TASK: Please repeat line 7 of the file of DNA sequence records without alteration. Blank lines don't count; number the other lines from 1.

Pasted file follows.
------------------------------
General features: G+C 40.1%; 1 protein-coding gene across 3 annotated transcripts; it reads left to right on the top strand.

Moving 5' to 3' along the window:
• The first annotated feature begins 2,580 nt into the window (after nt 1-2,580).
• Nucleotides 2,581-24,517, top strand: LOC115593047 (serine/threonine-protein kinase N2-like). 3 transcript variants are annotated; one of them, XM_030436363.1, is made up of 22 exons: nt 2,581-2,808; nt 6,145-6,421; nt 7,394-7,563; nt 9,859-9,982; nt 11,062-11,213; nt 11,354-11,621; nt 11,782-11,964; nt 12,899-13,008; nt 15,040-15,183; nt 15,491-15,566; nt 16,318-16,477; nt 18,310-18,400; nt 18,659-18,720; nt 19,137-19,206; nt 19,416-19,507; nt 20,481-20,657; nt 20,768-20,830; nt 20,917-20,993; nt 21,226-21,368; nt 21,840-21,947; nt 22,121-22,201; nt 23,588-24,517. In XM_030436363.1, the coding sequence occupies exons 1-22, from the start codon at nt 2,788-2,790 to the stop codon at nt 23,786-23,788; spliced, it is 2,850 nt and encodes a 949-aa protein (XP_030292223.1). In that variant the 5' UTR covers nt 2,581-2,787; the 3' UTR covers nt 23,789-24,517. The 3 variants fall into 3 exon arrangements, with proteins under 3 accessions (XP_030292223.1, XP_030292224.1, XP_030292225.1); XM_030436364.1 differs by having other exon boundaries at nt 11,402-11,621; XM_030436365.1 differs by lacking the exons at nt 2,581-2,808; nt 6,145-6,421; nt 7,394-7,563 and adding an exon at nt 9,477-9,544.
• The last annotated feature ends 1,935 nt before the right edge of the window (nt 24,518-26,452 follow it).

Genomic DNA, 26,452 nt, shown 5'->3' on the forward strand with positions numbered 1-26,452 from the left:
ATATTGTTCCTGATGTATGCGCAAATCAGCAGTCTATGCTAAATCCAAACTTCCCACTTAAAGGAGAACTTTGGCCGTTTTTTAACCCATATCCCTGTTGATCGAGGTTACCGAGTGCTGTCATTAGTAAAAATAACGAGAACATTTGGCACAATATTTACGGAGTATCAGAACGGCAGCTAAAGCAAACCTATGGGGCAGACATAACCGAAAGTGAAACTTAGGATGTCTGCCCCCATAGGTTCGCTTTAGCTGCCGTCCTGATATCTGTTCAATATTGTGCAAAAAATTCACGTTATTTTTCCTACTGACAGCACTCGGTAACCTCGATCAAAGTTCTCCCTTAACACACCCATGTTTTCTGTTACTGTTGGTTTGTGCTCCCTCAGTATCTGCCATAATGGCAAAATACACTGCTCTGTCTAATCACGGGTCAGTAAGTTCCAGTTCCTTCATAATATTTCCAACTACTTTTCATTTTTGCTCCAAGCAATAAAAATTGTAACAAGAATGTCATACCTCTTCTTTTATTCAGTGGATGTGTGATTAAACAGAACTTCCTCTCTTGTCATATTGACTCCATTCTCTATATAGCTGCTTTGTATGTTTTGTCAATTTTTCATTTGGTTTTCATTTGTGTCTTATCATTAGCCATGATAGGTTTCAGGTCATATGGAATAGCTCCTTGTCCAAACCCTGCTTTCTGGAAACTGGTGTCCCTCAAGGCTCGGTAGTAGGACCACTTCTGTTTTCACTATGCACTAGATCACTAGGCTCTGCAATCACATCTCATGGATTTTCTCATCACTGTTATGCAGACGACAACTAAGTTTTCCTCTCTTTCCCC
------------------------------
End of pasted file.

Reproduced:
ATATTGTTCCTGATGTATGCGCAAATCAGCAGTCTATGCTAAATCCAAACTTCCCACTTAAAGGAGAACTTTGGCCGTTTTTTAACCCATATCCCTGTTGATCGAGGTTACCGAGTGCTGTCATTAGTAAAAATAACGAGAACATTTGGCACAATATTTACGGAGTATCAGAACGGCAGCTAAAGCAAACCTATGGGGCAGACATAACCGAAAGTGAAACTTAGGATGTCTGCCCCCATAGGTTCGCTTTAGCTGCCGTCCTGATATCTGTTCAATATTGTGCAAAAAATTCACGTTATTTTTCCTACTGACAGCACTCGGTAACCTCGATCAAAGTTCTCCCTTAACACACCCATGTTTTCTGTTACTGTTGGTTTGTGCTCCCTCAGTATCTGCCATAATGGCAAAATACACTGCTCTGTCTAATCACGGGTCAGTAAGTTCCAGTTCCTTCATAATATTTCCAACTACTTTTCATTTTTGCTCCAAGCAATAAAAATTGTAACAAGAATGTCATACCTCTTCTTTTATTCAGTGGATGTGTGATTAAACAGAACTTCCTCTCTTGTCATATTGACTCCATTCTCTATATAGCTGCTTTGTATGTTTTGTCAATTTTTCATTTGGTTTTCATTTGTGTCTTATCATTAGCCATGATAGGTTTCAGGTCATATGGAATAGCTCCTTGTCCAAACCCTGCTTTCTGGAAACTGGTGTCCCTCAAGGCTCGGTAGTAGGACCACTTCTGTTTTCACTATGCACTAGATCACTAGGCTCTGCAATCACATCTCATGGATTTTCTCATCACTGTTATGCAGACGACAACTAAGTTTTCCTCTCTTTCCCC